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I'm looking for two suttas:

(1) a sutta in which the Buddha says, I believe, that one is able to perceive the beautiful as ugly and the ugly as beautiful, along with other pairs that one can perceive in the way opposite to what is natural.

(2) A sutta in which the Buddha says that you shouldn't judge others since only he or one like him knows the full extent of people's kamma. I believe it is from the long discourses.

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(1) a sutta in which the Buddha says, I believe, that one is able to perceive the beautiful as ugly and the ugly as beautiful, along with other pairs that one can perceive in the way opposite to what is natural.

I am not sure if there is Sutta which mentions this but the following does have something like what you mentioned above which is called the 5 perception (pañca saññā) which appear in Metta,sahagata Sutta (quotation below), Indriya Bhāvanā Sutta, Tikandaki Sutta, etc.

(1) If he wishes thus, ‘May I dwell perceiving the repulsive in the unrepulsive,’ he dwells perceiving the repulsive therein. (2) If he wishes thus, ‘May I dwell perceiving the unrepulsive in the repulsive,’ he dwells perceiving the unrepulsive therein. (3) If he wishes thus, ‘May I dwell perceiving the repulsive in the unrepulsive and in the repulsive,’ he dwells perceiving the repulsive therein. (4) If he wishes thus, ‘May I dwell perceiving the unrepulsive in the repulsive and in the unrepulsive,’ he dwells perceiving the unrepulsive therein. (5) If he wishes thus, ‘May I dwell rejecting both the unrepulsive and the repulsive, and dwell in equanimity, mindful and fully aware,’ he dwells therein equanimously, mindful and fully aware.


(2) A sutta in which the Buddha says that you shouldn't judge others since only he or one like him knows the full extent of people's kamma. I believe it is from the long discourses.

Acinteyya Sutta mentions karmma is unfathomable thence thinking and trying to read too much into it is futile for a person who is not a Buddha. I think what is said is that you should not judge the working of Karma.

The result of karma, bhikshus, is unthinkable [beyond thought], should not be thought about, thinking about which would bring one a share of madness or vexation.

Following are some Suttas which mentions judging other:

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    Thanks, Suminda. The first one is just what I was looking for but the second is different; the sutta I refer to is not about trying to figure out karma, it's about passing moral judgment on others. – Adamokkha Feb 18 '16 at 19:34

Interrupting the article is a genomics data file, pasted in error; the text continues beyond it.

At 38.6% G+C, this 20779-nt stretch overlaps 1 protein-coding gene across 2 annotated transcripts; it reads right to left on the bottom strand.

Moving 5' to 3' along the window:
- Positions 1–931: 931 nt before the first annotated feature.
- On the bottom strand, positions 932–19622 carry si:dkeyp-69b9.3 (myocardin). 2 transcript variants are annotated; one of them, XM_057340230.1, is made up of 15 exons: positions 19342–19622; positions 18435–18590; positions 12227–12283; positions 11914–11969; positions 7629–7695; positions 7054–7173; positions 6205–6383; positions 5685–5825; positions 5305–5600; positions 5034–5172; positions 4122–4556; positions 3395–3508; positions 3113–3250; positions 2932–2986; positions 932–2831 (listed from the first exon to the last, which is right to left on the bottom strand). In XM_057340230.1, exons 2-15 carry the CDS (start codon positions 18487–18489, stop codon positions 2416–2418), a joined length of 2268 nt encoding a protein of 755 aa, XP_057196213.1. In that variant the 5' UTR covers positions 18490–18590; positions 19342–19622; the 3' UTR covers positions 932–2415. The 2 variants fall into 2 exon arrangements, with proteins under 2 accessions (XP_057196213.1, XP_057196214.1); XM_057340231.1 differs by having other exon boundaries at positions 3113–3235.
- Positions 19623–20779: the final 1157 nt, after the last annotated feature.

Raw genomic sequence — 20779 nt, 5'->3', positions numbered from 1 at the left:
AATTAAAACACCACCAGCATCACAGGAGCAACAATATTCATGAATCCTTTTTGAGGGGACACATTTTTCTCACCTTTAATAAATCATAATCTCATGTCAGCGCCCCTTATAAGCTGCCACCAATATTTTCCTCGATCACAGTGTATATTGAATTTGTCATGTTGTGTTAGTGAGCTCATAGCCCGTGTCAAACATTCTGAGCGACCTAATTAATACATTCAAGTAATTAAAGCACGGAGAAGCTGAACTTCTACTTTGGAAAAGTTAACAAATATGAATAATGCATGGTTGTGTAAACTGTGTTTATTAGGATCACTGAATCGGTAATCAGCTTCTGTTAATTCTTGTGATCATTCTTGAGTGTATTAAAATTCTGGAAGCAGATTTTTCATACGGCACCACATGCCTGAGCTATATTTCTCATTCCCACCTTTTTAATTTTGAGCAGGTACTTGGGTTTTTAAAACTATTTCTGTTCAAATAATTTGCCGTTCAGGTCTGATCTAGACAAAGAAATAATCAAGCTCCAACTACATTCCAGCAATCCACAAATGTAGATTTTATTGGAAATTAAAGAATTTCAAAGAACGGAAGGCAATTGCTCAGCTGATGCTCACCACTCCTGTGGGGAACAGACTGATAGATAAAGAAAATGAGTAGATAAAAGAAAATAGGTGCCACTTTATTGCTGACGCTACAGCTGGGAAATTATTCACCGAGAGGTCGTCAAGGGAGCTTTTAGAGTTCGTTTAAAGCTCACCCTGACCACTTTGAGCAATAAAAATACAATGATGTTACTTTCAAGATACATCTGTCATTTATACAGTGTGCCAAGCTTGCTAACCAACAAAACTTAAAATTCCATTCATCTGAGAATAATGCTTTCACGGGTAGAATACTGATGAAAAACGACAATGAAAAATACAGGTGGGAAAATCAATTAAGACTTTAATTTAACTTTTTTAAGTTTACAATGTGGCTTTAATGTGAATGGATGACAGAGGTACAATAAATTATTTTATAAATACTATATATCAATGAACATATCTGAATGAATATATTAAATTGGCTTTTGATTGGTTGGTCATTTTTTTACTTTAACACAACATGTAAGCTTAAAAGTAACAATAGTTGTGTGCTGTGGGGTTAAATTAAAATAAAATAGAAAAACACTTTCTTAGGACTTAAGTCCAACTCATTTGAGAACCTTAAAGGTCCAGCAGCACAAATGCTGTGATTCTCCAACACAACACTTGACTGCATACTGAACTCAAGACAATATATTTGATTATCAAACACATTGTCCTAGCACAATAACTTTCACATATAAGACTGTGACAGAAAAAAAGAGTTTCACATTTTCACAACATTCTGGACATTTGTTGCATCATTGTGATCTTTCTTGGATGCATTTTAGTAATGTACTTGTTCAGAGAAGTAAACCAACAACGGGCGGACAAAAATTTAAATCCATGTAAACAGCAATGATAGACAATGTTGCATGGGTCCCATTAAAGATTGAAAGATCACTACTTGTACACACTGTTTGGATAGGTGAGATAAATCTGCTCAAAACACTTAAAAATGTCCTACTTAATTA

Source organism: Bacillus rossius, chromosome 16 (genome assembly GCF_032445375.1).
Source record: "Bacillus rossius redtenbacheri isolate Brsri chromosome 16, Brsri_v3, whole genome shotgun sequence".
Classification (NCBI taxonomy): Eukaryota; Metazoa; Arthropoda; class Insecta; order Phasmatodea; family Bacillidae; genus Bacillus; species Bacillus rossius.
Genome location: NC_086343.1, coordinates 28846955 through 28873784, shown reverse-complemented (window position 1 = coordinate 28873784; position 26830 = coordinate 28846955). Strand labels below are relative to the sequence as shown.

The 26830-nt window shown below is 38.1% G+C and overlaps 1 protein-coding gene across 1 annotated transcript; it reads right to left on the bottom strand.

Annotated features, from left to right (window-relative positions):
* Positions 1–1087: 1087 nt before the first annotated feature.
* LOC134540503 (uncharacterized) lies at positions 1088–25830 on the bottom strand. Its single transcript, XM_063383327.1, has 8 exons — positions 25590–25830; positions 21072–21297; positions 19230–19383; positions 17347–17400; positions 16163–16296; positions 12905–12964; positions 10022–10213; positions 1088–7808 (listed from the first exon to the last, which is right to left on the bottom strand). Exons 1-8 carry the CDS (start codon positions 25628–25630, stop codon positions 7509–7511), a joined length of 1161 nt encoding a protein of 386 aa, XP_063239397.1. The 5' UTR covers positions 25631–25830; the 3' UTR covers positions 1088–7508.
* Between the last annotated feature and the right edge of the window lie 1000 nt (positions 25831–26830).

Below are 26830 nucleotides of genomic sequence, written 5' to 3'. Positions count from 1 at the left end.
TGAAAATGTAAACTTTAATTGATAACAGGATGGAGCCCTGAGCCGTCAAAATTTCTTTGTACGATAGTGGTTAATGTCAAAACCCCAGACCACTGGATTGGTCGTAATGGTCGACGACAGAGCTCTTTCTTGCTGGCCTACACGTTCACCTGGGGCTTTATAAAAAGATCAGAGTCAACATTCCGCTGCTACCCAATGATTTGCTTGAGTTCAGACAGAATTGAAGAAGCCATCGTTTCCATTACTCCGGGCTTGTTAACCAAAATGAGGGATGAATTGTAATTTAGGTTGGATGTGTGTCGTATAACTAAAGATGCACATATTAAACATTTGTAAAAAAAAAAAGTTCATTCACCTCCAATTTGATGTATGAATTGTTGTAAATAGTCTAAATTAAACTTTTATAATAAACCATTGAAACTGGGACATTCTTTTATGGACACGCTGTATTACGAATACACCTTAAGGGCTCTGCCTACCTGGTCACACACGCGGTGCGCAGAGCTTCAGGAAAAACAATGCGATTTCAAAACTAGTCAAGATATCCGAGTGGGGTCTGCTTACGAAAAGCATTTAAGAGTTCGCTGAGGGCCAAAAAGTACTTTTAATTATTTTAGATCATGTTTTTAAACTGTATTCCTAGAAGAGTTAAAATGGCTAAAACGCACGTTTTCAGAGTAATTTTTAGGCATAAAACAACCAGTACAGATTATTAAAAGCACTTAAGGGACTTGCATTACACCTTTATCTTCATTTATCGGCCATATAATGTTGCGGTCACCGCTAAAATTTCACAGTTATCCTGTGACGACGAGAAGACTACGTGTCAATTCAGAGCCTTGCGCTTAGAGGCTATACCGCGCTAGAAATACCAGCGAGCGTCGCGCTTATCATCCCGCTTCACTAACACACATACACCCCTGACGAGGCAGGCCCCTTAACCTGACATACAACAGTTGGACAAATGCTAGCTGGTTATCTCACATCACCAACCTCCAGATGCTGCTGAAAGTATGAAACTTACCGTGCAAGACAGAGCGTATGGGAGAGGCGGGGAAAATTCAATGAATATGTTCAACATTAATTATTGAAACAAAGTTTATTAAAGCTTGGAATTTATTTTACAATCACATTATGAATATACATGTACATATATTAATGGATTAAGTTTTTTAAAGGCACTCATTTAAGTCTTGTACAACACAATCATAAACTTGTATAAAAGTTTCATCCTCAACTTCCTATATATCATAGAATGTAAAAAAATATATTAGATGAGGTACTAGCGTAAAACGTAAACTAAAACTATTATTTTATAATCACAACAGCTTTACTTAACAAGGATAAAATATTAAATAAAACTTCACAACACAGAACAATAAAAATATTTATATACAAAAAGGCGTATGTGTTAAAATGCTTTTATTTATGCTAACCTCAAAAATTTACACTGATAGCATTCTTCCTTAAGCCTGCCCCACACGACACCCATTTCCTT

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We find the below and similar pairs in the Tikandika Sutta (A 5.144)

“It is good, bhikshus, that one were to dwell from time to time perceiving the repulsive in the unrepulsive"

In the Maha kamma vibhanga sutta we find the Buddha describing the complexities of kamma and to an extent admonishes from making categorical claims about the effects of kamma.

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A sutta in which the Buddha says that you shouldn't judge others since only he or one like him knows the full extent of people's kamma. I believe it is from the long discourses.

Intention matters. The Dhammapada gives 2 seemingly contradicting messages but they actually aren't as long as we keep intention in mind:

Dhp 76-77: Regard him as one who points out treasure, the wise one who seeing your faults rebukes you. Stay with this sort of sage. For the one who stays with a sage of this sort, things get better, not worse. Let him admonish, instruct, deflect you away from poor manners. To the good, he's endearing; to the bad, he's not.

Dhp 252-253: Easily seen is the fault of others, but one's own fault is difficult to see. Like chaff one winnows another's faults, but hides one's own, even as a crafty fowler hides behind sham branches. He who seeks another's faults, who is ever censorious — his cankers grow. He is far from destruction of the cankers.

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AN 4.246 How to Judge a Person’s Character

AN 6:44 Don’t Judge Others!

  • Thank you, Dhammadhatu, AN 6:44 is what I was looking for. The link is broken, though, so I'll post the text below. – Adamokkha Sep 12 '18 at 21:50
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I found it thanks to Dhammadhatu's answer:

“Therefore, Ānanda, do not be judgmental regarding people. Do not pass judgment on people. Those who pass judgment on people harm themselves. I alone, or one like me, may pass judgment on people."

Bhikkhu Bodhi. The Numerical Discourses of the Buddha (Kindle Locations 19187-19188). Wisdom Publications. AN 6:44.

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